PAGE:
URBAN: Erin, I think -- I think --
BURNETT: David, let me give you -- just give you a chance to response to what April is saying and she is being gracious about it. Also what Mark Preston says.
URBAN: April being incredibly gracious.
BURNETT: And Mark is saying, look, I don't think he's racist but what he's going is at the least reckless. Would you agree?
URBAN: No. I -- no. I think the premise is unfair. April asked a question about the Black Caucus. The president said, hey, do you know the folks of Black Caucus? I'd be happy to set up a -- set up a meeting with them. I mean, It was in response to a question that was posed. Mark's right, if Jim Acosta would ask the question, I think the president would have responded the same way.
BURNETT: Do you think he would have? He would have said (INAUDIBLE)
URBAN: Absolutely. Absolutely.
BURNETT: Jim Acosta?
URBAN: Yes, of course. Jim Acosta or whoever asked the question. It was a response to a specific question.
BURNETT: Julie, do you think he would he have said it to you?
URBAN: It is -- absolutely, it's not -- it's not a racist question to press.
JULIE: All I'm saying is don't mess with April Ryan. Never mess with April Ryan.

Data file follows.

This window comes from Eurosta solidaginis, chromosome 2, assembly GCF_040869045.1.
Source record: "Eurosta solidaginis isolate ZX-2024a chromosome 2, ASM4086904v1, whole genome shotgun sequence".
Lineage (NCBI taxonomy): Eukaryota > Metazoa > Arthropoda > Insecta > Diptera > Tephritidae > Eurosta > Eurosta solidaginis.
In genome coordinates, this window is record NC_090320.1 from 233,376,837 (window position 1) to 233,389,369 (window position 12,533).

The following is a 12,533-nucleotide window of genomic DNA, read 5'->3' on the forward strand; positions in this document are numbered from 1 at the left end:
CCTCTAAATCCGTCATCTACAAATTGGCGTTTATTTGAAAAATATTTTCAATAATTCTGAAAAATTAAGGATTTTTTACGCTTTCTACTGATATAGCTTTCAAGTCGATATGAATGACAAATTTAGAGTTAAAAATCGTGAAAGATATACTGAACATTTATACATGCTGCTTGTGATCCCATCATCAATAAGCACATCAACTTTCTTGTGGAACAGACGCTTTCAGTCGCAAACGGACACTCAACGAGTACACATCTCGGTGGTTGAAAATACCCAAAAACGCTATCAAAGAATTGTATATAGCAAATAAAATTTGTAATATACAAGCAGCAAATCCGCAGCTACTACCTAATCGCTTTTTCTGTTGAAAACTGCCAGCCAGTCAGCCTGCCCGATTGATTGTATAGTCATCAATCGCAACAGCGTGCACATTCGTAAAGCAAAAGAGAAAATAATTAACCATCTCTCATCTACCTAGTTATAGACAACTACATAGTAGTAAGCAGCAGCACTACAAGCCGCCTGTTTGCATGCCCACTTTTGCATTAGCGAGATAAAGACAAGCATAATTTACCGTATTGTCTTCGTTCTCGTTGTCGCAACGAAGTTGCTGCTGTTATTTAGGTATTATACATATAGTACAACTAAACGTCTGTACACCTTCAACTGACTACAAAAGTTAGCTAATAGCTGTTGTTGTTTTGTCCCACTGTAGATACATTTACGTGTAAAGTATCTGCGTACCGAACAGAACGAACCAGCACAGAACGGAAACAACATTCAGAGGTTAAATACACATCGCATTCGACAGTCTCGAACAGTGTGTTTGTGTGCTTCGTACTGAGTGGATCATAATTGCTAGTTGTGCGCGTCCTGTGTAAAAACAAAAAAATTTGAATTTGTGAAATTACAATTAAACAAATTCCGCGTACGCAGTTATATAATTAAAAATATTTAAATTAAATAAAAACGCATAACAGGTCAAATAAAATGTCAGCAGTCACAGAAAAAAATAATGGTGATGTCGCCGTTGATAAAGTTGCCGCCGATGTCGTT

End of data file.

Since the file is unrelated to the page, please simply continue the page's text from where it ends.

BURNETT: All right. All right. Well, I appreciate it and thank all of you very -- all of you very much. By the way, this Harward story on Admiral Harward turning down the president for the national security adviser position developing at this moment. A friend of Harward's telling CNN he was reluctant to take that job because the White House seems so chaotic. This story developing at the moment. We are going to bring more to you in just a moment.
Thanks to all of you and April, of course I want to make sure everyone to show about your new book. The author of At Mama's Knee: Mothers And Race In Black And White. And OutFront next, breaking news. Law enforcement officials telling CNN Michael Flynn changed his story under questioning by the FBI about Russia. We have the latest details on that and the breaking news on Admiral Harward as nationwide protests over Trump's immigration rates and his border wall, you see those right now tonight.
We have exclusive new details about what the wall could look like and what it will cost. And we're going to talk to the men who weaponized the podium for Saturday Night Live.
BURNETT: Breaking news. Sources telling CNN that Vice Admiral Bob Harward has turned down President Trump's offer as national security adviser. Harward is a former navy SEAL, close to the Defense Secretary James Mattis, senior executive at Lockheed Martin, extensive experience in the Middle East. He was offered the job after General Michael Flynn was asked to resign. Jim Sciutto joins me on the phone with this breaking news.